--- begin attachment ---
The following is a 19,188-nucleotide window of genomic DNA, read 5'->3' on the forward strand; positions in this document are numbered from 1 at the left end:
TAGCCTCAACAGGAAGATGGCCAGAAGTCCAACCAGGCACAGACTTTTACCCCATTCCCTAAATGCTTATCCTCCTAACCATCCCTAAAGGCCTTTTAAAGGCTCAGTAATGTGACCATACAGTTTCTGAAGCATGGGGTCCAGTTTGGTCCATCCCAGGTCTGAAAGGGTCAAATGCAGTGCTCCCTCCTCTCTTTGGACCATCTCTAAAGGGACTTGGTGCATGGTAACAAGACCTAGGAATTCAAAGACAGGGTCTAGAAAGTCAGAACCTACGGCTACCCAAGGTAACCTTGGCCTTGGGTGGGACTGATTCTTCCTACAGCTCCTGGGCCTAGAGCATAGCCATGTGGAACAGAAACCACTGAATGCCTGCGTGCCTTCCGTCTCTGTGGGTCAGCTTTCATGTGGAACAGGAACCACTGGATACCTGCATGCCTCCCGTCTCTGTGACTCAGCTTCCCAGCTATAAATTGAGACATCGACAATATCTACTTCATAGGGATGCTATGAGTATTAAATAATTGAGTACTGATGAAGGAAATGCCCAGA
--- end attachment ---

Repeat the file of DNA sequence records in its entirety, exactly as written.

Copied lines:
The following is a 19,188-nucleotide window of genomic DNA, read 5'->3' on the forward strand; positions in this document are numbered from 1 at the left end:
TAGCCTCAACAGGAAGATGGCCAGAAGTCCAACCAGGCACAGACTTTTACCCCATTCCCTAAATGCTTATCCTCCTAACCATCCCTAAAGGCCTTTTAAAGGCTCAGTAATGTGACCATACAGTTTCTGAAGCATGGGGTCCAGTTTGGTCCATCCCAGGTCTGAAAGGGTCAAATGCAGTGCTCCCTCCTCTCTTTGGACCATCTCTAAAGGGACTTGGTGCATGGTAACAAGACCTAGGAATTCAAAGACAGGGTCTAGAAAGTCAGAACCTACGGCTACCCAAGGTAACCTTGGCCTTGGGTGGGACTGATTCTTCCTACAGCTCCTGGGCCTAGAGCATAGCCATGTGGAACAGAAACCACTGAATGCCTGCGTGCCTTCCGTCTCTGTGGGTCAGCTTTCATGTGGAACAGGAACCACTGGATACCTGCATGCCTCCCGTCTCTGTGACTCAGCTTCCCAGCTATAAATTGAGACATCGACAATATCTACTTCATAGGGATGCTATGAGTATTAAATAATTGAGTACTGATGAAGGAAATGCCCAGA